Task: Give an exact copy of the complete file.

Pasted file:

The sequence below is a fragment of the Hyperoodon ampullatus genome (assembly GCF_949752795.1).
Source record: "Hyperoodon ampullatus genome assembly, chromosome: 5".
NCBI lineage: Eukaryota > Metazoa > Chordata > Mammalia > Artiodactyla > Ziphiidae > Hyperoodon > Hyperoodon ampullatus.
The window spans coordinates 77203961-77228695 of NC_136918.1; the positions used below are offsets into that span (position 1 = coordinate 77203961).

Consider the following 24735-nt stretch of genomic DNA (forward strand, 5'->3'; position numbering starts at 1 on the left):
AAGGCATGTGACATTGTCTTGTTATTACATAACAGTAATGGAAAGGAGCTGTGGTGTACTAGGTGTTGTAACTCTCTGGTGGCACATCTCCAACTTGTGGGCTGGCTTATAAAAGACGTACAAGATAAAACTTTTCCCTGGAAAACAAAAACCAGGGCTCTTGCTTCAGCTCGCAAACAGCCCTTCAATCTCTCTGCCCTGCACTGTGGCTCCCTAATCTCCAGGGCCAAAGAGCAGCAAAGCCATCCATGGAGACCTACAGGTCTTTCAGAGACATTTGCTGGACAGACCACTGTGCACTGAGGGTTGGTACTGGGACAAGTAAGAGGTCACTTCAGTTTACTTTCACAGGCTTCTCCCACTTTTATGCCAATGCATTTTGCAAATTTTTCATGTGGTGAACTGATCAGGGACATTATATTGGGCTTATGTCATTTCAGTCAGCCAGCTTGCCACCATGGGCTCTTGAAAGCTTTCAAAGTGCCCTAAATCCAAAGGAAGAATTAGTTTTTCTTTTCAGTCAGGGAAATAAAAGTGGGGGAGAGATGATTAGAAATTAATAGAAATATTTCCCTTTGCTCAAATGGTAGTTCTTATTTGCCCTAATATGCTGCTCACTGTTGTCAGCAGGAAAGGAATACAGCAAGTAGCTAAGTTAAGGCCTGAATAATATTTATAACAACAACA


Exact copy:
The sequence below is a fragment of the Hyperoodon ampullatus genome (assembly GCF_949752795.1).
Source record: "Hyperoodon ampullatus genome assembly, chromosome: 5".
NCBI lineage: Eukaryota > Metazoa > Chordata > Mammalia > Artiodactyla > Ziphiidae > Hyperoodon > Hyperoodon ampullatus.
The window spans coordinates 77203961-77228695 of NC_136918.1; the positions used below are offsets into that span (position 1 = coordinate 77203961).

Consider the following 24735-nt stretch of genomic DNA (forward strand, 5'->3'; position numbering starts at 1 on the left):
AAGGCATGTGACATTGTCTTGTTATTACATAACAGTAATGGAAAGGAGCTGTGGTGTACTAGGTGTTGTAACTCTCTGGTGGCACATCTCCAACTTGTGGGCTGGCTTATAAAAGACGTACAAGATAAAACTTTTCCCTGGAAAACAAAAACCAGGGCTCTTGCTTCAGCTCGCAAACAGCCCTTCAATCTCTCTGCCCTGCACTGTGGCTCCCTAATCTCCAGGGCCAAAGAGCAGCAAAGCCATCCATGGAGACCTACAGGTCTTTCAGAGACATTTGCTGGACAGACCACTGTGCACTGAGGGTTGGTACTGGGACAAGTAAGAGGTCACTTCAGTTTACTTTCACAGGCTTCTCCCACTTTTATGCCAATGCATTTTGCAAATTTTTCATGTGGTGAACTGATCAGGGACATTATATTGGGCTTATGTCATTTCAGTCAGCCAGCTTGCCACCATGGGCTCTTGAAAGCTTTCAAAGTGCCCTAAATCCAAAGGAAGAATTAGTTTTTCTTTTCAGTCAGGGAAATAAAAGTGGGGGAGAGATGATTAGAAATTAATAGAAATATTTCCCTTTGCTCAAATGGTAGTTCTTATTTGCCCTAATATGCTGCTCACTGTTGTCAGCAGGAAAGGAATACAGCAAGTAGCTAAGTTAAGGCCTGAATAATATTTATAACAACAACA